“I got in a groove early, knocked down some open shots and got my team involved,” Lawson said. “And we got the win, which is what I was looking for the most.”
Johnson took it right at the Clinton, Md. native early and often, scoring 12 points in the first 11:55 to give his Old Dominion squad a 28-22 lead, but Lawson matched the senior point guard stride-for-stride, adding nine quick points of his own to keep the Tar Heels close.
When the speedy point guard wasn’t scoring in transition or knocking down a couple of threes en route to a 9-for-11 shooting night against the Monarch’s zone defense, he was running the offense efficiently, forcing the ball inside to Tyler Hansbrough (27 points, six rebounds) or finding Wayne Ellington (17 points) on the perimeter.
“Ty Lawson pushing the tempo of the game I think was extremely important to us,” Williams said. “Last year, if you look at the stats, he got off to a little bit of a slow start, but as the season went along, he got better and better. And I do believe in the open court he’s hard to handle… We need Ty to play that way for us to be effective.”
Lawson had only scored a total of 30 points in the first three contests of the season, and it should come as no surprise that when his game finally clicked Friday night in Las Vegas, the UNC offense flourished. The Tar Heels shot a staggering 70.9 percent from the floor, including knocking down 7-of-11 from behind the three-point line. UNC’s worst shooting performance was from the free throw line, where they only connected on 63.6 percent (14-of-22) of their attempts.
But North Carolina needed every bit of that offensive assault, especially early in a contest that ended shortly after 2 a.m. Eastern standard time. Johnson’s 16 points led five Old Dominion scorers in double figures as the Monarchs shot 55.4 percent (31-of-56) from the floor.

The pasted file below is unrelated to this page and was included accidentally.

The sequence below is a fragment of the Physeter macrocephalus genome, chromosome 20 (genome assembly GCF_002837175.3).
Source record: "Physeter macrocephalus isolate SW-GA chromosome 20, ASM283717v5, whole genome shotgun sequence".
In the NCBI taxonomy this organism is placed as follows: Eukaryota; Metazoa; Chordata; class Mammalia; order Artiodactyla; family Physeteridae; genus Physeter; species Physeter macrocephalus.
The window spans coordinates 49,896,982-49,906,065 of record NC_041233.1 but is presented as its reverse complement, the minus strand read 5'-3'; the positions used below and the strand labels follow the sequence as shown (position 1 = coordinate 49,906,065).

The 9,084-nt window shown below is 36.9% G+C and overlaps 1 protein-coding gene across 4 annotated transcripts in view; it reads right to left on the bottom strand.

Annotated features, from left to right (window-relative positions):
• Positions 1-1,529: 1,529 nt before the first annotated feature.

“We kept talking about trying to guard better and play better defense, but we never really did get it established defensively, so we just have to congratulate Old Dominion for doing a nice job of making shots and beating us to death on the backboards,” Williams said.
The Tar Heels were outrebounded 30-24, including a 15-9 deficit on the offensive glass. The Monarchs grabbed 11 offensive boards in the first half, allowing them to keep the game tight through the first 20 minutes. North Carolina led 43-39 at halftime.
The players may not know exactly what the problem is on the boards, but they realize that it needs to be corrected quickly – preferably before Saturday night’s Las Vegas Invitational championship game against Brigham Young, who upset No. 6 Louisville earlier on Friday.
“I think it’s sometimes lack of effort or their guys just being in better position,” Hansbrough said. “I think that was an emphasis that Coach [Williams] came into the locker room and talked about, and I think we definitely did better in the second half.”
Johnson picked up his fourth foul only 2:10 into the second half, and the Tar Heels quickly pushed their lead out to 60-48 and maintained a double-digit margin for the majority of the rest of the ball game.
North Carolina and BYU are scheduled to tip-off at Orleans Arena Saturday at 10:30 p.m. EST on ESPN2.